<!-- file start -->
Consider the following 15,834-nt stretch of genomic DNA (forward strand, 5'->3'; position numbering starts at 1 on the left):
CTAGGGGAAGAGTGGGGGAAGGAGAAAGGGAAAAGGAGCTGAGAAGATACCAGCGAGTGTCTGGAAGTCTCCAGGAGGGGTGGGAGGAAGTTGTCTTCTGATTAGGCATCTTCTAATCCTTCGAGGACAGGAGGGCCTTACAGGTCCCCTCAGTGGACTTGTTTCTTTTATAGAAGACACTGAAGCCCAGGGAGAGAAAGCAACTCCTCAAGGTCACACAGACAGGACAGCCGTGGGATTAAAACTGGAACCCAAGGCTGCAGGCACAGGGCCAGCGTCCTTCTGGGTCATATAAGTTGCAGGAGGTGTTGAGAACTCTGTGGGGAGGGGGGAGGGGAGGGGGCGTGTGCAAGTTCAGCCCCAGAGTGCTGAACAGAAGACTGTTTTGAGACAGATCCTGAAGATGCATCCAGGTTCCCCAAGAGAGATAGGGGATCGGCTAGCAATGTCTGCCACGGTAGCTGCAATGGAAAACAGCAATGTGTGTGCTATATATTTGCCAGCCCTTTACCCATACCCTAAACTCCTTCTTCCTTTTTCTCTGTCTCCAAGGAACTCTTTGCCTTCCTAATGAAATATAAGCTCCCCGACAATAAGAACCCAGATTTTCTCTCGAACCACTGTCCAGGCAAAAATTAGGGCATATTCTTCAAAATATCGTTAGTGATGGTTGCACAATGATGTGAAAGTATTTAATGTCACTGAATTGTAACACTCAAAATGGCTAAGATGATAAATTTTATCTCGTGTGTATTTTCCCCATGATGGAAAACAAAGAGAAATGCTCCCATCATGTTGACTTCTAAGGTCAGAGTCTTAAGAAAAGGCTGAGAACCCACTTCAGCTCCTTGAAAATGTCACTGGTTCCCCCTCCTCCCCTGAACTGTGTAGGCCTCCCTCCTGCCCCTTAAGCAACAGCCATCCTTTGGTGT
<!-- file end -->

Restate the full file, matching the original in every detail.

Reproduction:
Consider the following 15,834-nt stretch of genomic DNA (forward strand, 5'->3'; position numbering starts at 1 on the left):
CTAGGGGAAGAGTGGGGGAAGGAGAAAGGGAAAAGGAGCTGAGAAGATACCAGCGAGTGTCTGGAAGTCTCCAGGAGGGGTGGGAGGAAGTTGTCTTCTGATTAGGCATCTTCTAATCCTTCGAGGACAGGAGGGCCTTACAGGTCCCCTCAGTGGACTTGTTTCTTTTATAGAAGACACTGAAGCCCAGGGAGAGAAAGCAACTCCTCAAGGTCACACAGACAGGACAGCCGTGGGATTAAAACTGGAACCCAAGGCTGCAGGCACAGGGCCAGCGTCCTTCTGGGTCATATAAGTTGCAGGAGGTGTTGAGAACTCTGTGGGGAGGGGGGAGGGGAGGGGGCGTGTGCAAGTTCAGCCCCAGAGTGCTGAACAGAAGACTGTTTTGAGACAGATCCTGAAGATGCATCCAGGTTCCCCAAGAGAGATAGGGGATCGGCTAGCAATGTCTGCCACGGTAGCTGCAATGGAAAACAGCAATGTGTGTGCTATATATTTGCCAGCCCTTTACCCATACCCTAAACTCCTTCTTCCTTTTTCTCTGTCTCCAAGGAACTCTTTGCCTTCCTAATGAAATATAAGCTCCCCGACAATAAGAACCCAGATTTTCTCTCGAACCACTGTCCAGGCAAAAATTAGGGCATATTCTTCAAAATATCGTTAGTGATGGTTGCACAATGATGTGAAAGTATTTAATGTCACTGAATTGTAACACTCAAAATGGCTAAGATGATAAATTTTATCTCGTGTGTATTTTCCCCATGATGGAAAACAAAGAGAAATGCTCCCATCATGTTGACTTCTAAGGTCAGAGTCTTAAGAAAAGGCTGAGAACCCACTTCAGCTCCTTGAAAATGTCACTGGTTCCCCCTCCTCCCCTGAACTGTGTAGGCCTCCCTCCTGCCCCTTAAGCAACAGCCATCCTTTGGTGT